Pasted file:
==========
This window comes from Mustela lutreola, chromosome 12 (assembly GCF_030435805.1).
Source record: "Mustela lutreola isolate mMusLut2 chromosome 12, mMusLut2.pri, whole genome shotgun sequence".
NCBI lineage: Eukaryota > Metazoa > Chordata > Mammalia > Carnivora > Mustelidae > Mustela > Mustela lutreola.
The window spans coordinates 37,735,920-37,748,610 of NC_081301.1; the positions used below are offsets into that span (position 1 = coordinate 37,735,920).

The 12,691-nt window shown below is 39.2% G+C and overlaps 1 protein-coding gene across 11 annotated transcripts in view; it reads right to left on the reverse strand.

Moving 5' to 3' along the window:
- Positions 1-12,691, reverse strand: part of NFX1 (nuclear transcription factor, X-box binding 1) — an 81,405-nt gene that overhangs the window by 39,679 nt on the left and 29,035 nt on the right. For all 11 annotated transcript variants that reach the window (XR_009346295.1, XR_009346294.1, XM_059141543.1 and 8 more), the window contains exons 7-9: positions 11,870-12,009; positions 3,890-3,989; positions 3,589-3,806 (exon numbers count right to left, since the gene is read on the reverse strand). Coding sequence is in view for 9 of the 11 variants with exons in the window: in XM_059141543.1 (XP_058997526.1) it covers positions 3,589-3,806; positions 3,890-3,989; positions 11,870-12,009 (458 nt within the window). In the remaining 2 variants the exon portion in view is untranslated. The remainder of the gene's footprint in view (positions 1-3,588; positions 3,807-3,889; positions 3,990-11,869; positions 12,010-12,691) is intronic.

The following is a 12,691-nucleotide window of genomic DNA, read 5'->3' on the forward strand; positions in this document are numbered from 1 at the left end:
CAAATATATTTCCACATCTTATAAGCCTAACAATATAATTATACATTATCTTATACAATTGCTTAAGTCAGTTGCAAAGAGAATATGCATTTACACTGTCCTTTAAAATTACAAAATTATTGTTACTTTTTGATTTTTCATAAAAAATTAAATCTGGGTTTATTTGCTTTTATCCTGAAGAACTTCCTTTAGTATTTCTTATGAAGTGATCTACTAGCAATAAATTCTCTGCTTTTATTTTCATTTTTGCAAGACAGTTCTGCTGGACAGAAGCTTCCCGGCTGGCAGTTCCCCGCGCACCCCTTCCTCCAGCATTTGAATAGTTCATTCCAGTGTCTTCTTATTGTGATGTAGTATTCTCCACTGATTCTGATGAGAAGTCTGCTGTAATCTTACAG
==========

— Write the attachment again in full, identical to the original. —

This window comes from Mustela lutreola, chromosome 12 (assembly GCF_030435805.1).
Source record: "Mustela lutreola isolate mMusLut2 chromosome 12, mMusLut2.pri, whole genome shotgun sequence".
NCBI lineage: Eukaryota > Metazoa > Chordata > Mammalia > Carnivora > Mustelidae > Mustela > Mustela lutreola.
The window spans coordinates 37,735,920-37,748,610 of NC_081301.1; the positions used below are offsets into that span (position 1 = coordinate 37,735,920).

The 12,691-nt window shown below is 39.2% G+C and overlaps 1 protein-coding gene across 11 annotated transcripts in view; it reads right to left on the reverse strand.

Moving 5' to 3' along the window:
- Positions 1-12,691, reverse strand: part of NFX1 (nuclear transcription factor, X-box binding 1) — an 81,405-nt gene that overhangs the window by 39,679 nt on the left and 29,035 nt on the right. For all 11 annotated transcript variants that reach the window (XR_009346295.1, XR_009346294.1, XM_059141543.1 and 8 more), the window contains exons 7-9: positions 11,870-12,009; positions 3,890-3,989; positions 3,589-3,806 (exon numbers count right to left, since the gene is read on the reverse strand). Coding sequence is in view for 9 of the 11 variants with exons in the window: in XM_059141543.1 (XP_058997526.1) it covers positions 3,589-3,806; positions 3,890-3,989; positions 11,870-12,009 (458 nt within the window). In the remaining 2 variants the exon portion in view is untranslated. The remainder of the gene's footprint in view (positions 1-3,588; positions 3,807-3,889; positions 3,990-11,869; positions 12,010-12,691) is intronic.

The following is a 12,691-nucleotide window of genomic DNA, read 5'->3' on the forward strand; positions in this document are numbered from 1 at the left end:
CAAATATATTTCCACATCTTATAAGCCTAACAATATAATTATACATTATCTTATACAATTGCTTAAGTCAGTTGCAAAGAGAATATGCATTTACACTGTCCTTTAAAATTACAAAATTATTGTTACTTTTTGATTTTTCATAAAAAATTAAATCTGGGTTTATTTGCTTTTATCCTGAAGAACTTCCTTTAGTATTTCTTATGAAGTGATCTACTAGCAATAAATTCTCTGCTTTTATTTTCATTTTTGCAAGACAGTTCTGCTGGACAGAAGCTTCCCGGCTGGCAGTTCCCCGCGCACCCCTTCCTCCAGCATTTGAATAGTTCATTCCAGTGTCTTCTTATTGTGATGTAGTATTCTCCACTGATTCTGATGAGAAGTCTGCTGTAATCTTACAG